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Review: GHOST THE MUSICAL at Performances, Singing And Dancing Eclipse Script And Score In BW/Beck's GHOST THE MUSICAL

Review: GHOST THE MUSICAL at Performances, Singing And Dancing Eclipse Script And Score In BW/Beck's GHOST THE MUSICAL

Performances, singing and dancing eclipse script and score in BW/Beck's GHOST the musical

Roy Berko
(Member: Cleveland Critics Circle, American Theatre Critics Circle)

There is an adage in the theatre world that "one should not come out of a musical whistling sets and costumes." In other words, the important aspects of a musical are the book (story) and the lyrics and music, not the production aspects.

In spite of these sage words, after seeing GHOST, The Musical on Broadway, though I was under-whelmed by the shallow book and the lack of memorable music, my review of the show waxed eloquently about the production qualities, especially the effects which resulted from the electronic projections, which allowed for actors to run through walls and appear to be suspended in space.

Though not as visually spectacular as the New York production, the sleek BW/Beck set by Jordan Janota and lighting design by Russ Borski do much to support the superlative BW cast. But before we get into the performances and staging...

GHOST is a musical, based on the hit 1990 film of the same name, with book and lyrics by Bruce Joel Rubin and music and lyrics by Dave Stewart and Glen Ballard. The stage version opened in Manchester, England in March of 2011, ran on the West End and was transferred to Broadway in 2012, where it ran a brief 136 performances.

The musical starts when New York banker, Sam Wheat, and his long-time girlfriend, sculptor, Molly Jensen, move into a loft apartment in Brooklyn, aided by Sam's co-worker Carl Brunner.

Sam and Molly are in love. Sam, however, shies away from articulating the "L" word. In what is an important plot development foreshadowing, he assures Molly that he doesn't say it in so many words because he prefers to, "say it through his actions."

At work, Sam notices some discrepancies with several bank accounts. He shares his discoveries with Carl. (Shout out: Major plot clue).

After a night out, as they return to their apartment, Sam and Molly are confronted by an armed man who tries to steal Sam's wallet. Sam fights back instead of surrendering. They struggle for the holdup man's gun. It goes off. Sam is fatally shot. (Another plot advancer.)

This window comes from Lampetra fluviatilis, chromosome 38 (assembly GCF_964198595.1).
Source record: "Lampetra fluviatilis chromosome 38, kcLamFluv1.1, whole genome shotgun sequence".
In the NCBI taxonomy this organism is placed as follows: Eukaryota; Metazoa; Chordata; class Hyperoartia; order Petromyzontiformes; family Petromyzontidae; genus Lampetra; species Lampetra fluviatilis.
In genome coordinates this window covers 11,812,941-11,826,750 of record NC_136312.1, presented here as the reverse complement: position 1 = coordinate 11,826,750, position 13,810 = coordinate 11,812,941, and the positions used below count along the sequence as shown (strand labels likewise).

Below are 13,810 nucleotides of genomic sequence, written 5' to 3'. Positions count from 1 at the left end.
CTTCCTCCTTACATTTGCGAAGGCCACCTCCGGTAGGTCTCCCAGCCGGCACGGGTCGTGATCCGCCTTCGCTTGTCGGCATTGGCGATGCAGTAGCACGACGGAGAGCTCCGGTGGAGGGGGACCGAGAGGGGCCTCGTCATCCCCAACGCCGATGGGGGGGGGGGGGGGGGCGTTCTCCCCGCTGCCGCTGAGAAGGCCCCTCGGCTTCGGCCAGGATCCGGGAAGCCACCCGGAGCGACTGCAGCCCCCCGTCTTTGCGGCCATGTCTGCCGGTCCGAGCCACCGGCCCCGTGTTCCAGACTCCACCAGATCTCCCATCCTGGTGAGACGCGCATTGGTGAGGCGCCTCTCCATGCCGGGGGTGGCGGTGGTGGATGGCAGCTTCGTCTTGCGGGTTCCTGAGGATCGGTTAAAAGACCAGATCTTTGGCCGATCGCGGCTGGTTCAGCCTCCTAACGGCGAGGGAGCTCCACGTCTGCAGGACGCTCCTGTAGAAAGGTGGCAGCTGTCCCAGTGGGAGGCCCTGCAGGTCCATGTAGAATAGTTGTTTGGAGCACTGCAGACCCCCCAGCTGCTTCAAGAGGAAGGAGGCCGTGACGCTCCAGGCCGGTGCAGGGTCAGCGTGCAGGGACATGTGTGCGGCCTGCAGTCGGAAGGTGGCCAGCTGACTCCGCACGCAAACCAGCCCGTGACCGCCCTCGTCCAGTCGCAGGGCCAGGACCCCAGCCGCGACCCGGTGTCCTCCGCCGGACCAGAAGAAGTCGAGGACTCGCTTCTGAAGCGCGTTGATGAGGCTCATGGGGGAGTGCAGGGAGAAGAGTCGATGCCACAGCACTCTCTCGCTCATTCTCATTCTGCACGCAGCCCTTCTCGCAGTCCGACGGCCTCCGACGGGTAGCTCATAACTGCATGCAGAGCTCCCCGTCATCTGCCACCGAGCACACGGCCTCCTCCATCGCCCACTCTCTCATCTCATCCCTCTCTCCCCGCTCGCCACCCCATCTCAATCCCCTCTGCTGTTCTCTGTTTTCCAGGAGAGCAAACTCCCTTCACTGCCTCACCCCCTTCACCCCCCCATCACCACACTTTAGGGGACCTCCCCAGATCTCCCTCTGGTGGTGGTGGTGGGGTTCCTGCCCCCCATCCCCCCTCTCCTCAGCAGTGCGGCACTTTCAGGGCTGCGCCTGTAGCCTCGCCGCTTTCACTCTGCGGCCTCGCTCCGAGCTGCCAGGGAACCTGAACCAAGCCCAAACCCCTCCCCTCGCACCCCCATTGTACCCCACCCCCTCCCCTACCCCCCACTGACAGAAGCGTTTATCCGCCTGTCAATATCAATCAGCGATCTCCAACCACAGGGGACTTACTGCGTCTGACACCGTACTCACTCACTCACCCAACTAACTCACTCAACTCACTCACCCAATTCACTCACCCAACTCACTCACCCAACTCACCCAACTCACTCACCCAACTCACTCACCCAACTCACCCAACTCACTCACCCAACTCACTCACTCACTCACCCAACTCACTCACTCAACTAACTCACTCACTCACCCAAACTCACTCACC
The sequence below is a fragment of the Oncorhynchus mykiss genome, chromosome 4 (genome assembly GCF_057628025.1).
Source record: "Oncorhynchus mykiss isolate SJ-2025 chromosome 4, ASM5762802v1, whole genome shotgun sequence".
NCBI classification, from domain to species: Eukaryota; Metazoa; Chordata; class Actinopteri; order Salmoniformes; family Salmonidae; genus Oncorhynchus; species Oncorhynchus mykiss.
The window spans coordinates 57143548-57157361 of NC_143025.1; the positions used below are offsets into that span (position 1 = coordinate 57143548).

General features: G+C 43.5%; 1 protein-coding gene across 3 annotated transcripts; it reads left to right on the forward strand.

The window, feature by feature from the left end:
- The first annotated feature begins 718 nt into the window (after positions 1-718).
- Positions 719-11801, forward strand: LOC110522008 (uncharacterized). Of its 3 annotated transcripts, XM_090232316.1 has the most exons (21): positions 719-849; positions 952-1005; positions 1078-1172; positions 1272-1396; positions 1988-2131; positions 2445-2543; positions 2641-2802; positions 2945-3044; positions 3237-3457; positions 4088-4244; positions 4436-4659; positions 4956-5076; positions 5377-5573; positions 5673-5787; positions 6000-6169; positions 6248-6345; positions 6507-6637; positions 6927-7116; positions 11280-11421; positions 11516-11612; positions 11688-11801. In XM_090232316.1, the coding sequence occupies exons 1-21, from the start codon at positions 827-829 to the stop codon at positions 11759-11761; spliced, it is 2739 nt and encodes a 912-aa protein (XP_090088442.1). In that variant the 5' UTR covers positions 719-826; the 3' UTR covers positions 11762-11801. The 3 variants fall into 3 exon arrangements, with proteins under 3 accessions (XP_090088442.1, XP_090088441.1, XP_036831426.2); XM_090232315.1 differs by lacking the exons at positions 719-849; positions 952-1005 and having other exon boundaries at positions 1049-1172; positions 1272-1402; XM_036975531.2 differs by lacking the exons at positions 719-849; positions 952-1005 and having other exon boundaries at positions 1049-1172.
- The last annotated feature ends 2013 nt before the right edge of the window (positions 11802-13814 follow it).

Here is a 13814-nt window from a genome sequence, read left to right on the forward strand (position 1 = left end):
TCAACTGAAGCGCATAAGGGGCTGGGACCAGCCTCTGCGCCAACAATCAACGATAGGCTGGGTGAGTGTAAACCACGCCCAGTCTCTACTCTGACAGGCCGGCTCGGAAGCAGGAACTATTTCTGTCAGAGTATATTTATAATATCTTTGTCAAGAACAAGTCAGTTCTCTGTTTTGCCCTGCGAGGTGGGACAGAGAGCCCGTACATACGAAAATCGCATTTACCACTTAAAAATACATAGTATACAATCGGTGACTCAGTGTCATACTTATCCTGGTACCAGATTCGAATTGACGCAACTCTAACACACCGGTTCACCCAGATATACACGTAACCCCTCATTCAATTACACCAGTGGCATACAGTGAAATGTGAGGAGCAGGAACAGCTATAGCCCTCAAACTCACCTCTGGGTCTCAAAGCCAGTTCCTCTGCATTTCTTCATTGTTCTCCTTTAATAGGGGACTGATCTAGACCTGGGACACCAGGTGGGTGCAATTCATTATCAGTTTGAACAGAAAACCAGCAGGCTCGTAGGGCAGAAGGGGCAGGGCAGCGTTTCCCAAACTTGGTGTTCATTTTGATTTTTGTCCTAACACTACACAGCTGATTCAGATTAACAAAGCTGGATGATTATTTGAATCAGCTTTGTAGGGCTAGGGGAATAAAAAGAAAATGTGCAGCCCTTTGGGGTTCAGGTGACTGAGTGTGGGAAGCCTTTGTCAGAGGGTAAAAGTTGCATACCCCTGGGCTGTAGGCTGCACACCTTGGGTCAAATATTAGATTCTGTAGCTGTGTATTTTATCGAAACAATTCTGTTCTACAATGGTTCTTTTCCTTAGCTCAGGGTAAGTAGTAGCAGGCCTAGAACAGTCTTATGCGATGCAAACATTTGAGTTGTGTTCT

We quickly find out that Sam is caught in the netherworld (Eww!) and the hold-up was orchestrated by Carl. He needs to warn Molly that she is in danger. He turns to Oda Mae, a fake clairvoyant, to help him. (The writer needed to both get some humor into the plot and incorporate in an off-beat character.)

Molly gets a visit from Oda Mae, but Molly is hesitant to believe what she is being told, until Oda Mae starts parroting things that only Sam would know. (Including that he had trouble saying "I love you, "which I told you about a couple of paragraphs ago.) Thus, we have all the elements of exposition to allow the audience to be taken on a fantasy journey where love conquers all.

The BW/Beck production, under the directing of Victoria Bussert, is creatively staged. Lauren Tidmore's choreography has the perfect amount of pizzaz, and Matthew Webb's seven-piece orchestra hits all the right notes.

The cast is outstanding. Bussert, in choosing the students to be in her Musical Theatre program, usually has a couple of "stud" guys who are not only visual gym-toned eye-candy, but can sing, act and dance. Mark Doyle (Sam) and Mike Bindeman (Carl) are in BWs ready for Broadway pipe-line.

Doyle, who has been seen locally in MAMMA MIA!, THE LIGHTNING THIEF, THE SOUND OF MUSIC, CHRISTMAS CAROL and SPRING AWAKENING, is a graduating senior. He has a strong voice, good acting chops and a nice stage presence. He, and adorable and talented Jessi Kirtley (Molly) play-off each other well. Their duets, "Here Right Now" and "Three Little Words," are show highlights.

Bindeman, another BW graduating senior, also showcases strong singing chops and is properly snarky as the manipulating Carl. Versatile Danny BÓ fascinates as Subway Ghost.

Colleen Longshaw, who has trod the stage at every local professional theatre, and been seen in national tours and on Broadway, steals the show as the outrageous Oda Mae Brown.

Capsule judgment: GHOST THE MUSICAL has a weak book and non-memorable music, but it is worth seeing to appreciate its wonderful singing, dynamic dancing, fine acting and creative staging! Go! See! Enjoy!

GHOST, which has a run time of 2 hours and 15 minutes runs through February 26, 2023. For tickets call 216-521-2540 or go on-line to

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From This Author - Roy Berko

Roy Berko, a life-long Clevelander, holds degrees, through the doctorate from Kent State, University of Michigan and The Pennsylvania State University. Roy was an actor for many years, appearing in... (read more about this author)

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